Manoush Zomorodi and Max Read explore Virtual Reality at Tribeca Film Festival’s Storyscapes. Zomorodi had not been interested in VR before, but she wants to have a better understanding of it now to explore the following question: Will our virtual world experience affect our real world experience?
Title: Note to Self | The Realities of Virtual Reality
Date: May 11, 2016
Video Length: 0:19:14
What are you looking for?
Max wants to know if VR is feasible as a consumer gadget rather than something that is only experienced occasionally at things like film festivals. Having VR used regularly at home is very different from experiencing it occasionally at art events.
I want to live in the scifi novel (Max Read)
“Deep,” built by Owen Harris and Niki Smit, is a virtual underwater excursion that's controlled by the breath of its users. It's effectively a goalless game that focuses on the exploration of a new, alien-like environment. It requires a lot of gear like a belt that helps with breathing, goggles and other things.
No one is running naked and free in these virtual reality worlds yet (Manoush Zamorodi)
When you breath in, you sink and when you breath out, you float. Max experienced an environment with sharks, fish, various underwater structures. He was completely immersed. He felt like he could do it for another hour and not feel like he had to leave.
Manoush, on the other hand, felt really nauseous at first, but still had a fun experience. She admits that the fish aren’t realistic looking, and that they look very cartoonish and digital, but the experience was still interesting.
“Deep” is being tested in therapeutic environments in the Netherlands right now. For example, researchers want to know if “Deep” can be used to help at risk teens and women who are in labor. Owen is also working on figuring out how to get “Deep” in your living room. He’s looking into turning the production into a Kickstarter.
The Turning Forest
This VR experience is a magical forest full of beautiful colors. As you experience it, you hear children playing and then discover that you’re one of the children. You end up befriending a large, magical and (luckily) friendly beast who carries you around on its back.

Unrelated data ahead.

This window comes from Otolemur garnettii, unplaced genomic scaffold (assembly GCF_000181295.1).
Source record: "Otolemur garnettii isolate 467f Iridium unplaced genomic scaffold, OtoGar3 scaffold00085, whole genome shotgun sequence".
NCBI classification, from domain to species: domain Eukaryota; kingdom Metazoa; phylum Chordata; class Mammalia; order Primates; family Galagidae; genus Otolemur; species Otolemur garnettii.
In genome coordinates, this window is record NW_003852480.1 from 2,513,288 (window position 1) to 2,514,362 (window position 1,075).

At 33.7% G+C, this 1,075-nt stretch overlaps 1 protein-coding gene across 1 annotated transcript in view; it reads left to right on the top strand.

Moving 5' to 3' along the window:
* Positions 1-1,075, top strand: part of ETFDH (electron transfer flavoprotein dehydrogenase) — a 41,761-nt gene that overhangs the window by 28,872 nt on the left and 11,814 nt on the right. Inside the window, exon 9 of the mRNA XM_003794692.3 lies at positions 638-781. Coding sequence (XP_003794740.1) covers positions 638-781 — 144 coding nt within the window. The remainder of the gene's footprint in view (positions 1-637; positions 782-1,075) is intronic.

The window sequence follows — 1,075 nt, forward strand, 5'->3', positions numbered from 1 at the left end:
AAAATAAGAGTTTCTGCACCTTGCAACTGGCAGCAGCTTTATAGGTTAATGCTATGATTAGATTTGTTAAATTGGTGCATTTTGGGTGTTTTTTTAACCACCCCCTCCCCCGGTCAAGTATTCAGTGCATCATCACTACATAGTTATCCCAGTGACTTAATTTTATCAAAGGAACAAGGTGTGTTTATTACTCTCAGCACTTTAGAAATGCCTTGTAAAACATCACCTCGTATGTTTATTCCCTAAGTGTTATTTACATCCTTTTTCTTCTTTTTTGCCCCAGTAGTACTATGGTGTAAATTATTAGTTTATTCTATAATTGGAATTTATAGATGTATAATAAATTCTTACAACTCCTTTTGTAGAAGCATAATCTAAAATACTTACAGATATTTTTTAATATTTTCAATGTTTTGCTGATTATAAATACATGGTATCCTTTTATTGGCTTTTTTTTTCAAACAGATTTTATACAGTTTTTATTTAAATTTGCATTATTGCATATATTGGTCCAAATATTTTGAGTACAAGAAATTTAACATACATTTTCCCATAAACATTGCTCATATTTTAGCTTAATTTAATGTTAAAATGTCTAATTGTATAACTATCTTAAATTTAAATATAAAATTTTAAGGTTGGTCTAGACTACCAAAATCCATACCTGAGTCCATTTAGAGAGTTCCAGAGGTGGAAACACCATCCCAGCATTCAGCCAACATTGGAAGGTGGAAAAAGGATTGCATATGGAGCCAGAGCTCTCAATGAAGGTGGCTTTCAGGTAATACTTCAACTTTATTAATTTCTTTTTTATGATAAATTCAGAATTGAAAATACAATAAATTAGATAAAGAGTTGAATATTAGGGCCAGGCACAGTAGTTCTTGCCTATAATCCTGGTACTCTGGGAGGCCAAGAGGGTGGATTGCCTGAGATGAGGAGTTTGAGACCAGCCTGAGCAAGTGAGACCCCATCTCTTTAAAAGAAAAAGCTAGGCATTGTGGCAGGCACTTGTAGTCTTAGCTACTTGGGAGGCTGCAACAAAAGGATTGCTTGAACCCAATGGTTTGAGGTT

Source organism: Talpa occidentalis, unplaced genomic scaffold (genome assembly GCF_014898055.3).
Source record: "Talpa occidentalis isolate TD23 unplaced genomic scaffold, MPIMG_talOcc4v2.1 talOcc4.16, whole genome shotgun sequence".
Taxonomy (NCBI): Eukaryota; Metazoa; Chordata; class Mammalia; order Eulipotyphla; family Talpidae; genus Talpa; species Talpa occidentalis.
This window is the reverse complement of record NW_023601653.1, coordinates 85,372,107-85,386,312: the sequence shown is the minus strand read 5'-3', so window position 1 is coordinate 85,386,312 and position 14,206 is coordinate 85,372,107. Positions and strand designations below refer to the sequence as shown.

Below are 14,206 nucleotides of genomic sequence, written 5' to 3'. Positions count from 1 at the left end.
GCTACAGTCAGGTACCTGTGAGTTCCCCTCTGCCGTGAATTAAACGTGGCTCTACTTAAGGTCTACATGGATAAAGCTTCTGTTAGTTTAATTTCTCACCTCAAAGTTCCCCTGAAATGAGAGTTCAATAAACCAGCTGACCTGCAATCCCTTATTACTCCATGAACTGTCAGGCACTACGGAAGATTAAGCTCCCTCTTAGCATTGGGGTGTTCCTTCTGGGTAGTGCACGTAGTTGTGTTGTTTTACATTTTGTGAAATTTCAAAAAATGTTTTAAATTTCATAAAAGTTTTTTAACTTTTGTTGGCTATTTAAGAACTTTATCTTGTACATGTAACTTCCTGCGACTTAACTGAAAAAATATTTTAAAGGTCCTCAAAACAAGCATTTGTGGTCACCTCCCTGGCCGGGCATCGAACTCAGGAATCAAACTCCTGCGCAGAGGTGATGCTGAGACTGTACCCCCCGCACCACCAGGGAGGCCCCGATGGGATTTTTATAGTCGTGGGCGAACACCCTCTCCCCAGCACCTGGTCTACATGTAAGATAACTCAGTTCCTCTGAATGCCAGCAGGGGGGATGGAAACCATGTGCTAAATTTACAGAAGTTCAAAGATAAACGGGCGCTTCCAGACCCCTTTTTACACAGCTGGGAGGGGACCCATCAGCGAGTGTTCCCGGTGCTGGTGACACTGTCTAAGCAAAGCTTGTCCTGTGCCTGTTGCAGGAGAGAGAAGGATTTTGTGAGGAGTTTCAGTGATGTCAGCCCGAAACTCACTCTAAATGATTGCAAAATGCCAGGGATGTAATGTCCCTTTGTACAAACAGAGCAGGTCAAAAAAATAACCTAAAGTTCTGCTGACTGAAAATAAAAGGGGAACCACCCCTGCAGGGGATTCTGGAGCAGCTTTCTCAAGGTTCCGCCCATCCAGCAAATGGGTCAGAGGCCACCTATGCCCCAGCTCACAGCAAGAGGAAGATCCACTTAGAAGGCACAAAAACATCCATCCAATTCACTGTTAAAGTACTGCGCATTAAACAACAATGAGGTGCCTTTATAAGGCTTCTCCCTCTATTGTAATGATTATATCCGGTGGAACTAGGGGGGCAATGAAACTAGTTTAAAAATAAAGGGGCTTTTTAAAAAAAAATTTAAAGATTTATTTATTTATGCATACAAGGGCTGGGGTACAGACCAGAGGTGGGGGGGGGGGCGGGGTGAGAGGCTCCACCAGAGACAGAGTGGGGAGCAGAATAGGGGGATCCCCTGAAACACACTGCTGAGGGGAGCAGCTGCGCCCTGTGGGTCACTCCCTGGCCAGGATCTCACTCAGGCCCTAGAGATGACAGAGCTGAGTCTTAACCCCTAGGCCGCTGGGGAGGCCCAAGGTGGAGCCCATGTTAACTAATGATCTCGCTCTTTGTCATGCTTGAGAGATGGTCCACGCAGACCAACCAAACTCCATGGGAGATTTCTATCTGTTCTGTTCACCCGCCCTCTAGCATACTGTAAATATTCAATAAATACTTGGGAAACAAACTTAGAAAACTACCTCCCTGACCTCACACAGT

Manoush felt like this was really intense. Built by Chris Pike from BBC Research & Development, it serves as a children's story with an element of magic and fantasy. Manoush suggested that the gamemakers need to be be gentle with someone who just finished the experience because it's so realistic.
She also said that she has two little kids and wonders what the value is in creating environments like this for kids which can alter their perception (negatively) of a banal actual reality.
After riding the monster in “The Turning Forest,” both her and Max were exhilarated. He was really impressed by the narrative, animated story and was terrified at how immersive it was. He didn't want to leave the experience.
Given their experience at the film festival, they think the future for VR is bright. There are all kinds of applications of it:
- Education: Students can walk on Mars to learn about the environment.
- Interpersonal relationships: Visiting your mom in Hong Kong, while you live somewhere far away.
- Business: You can check out an apartment with a virtual walk through.
- Adult Entertainment: They ended on thoughts around the pornography industry. What they discovered was that the industry is taking VR very seriously and are working on ways for fans to have "virtual dates" with adult stars.
- What Comes After the Smartphone. A great discussion on the a16z podcast about trends in consumer technology, and in particular, what people are going to want to use after the smartphone.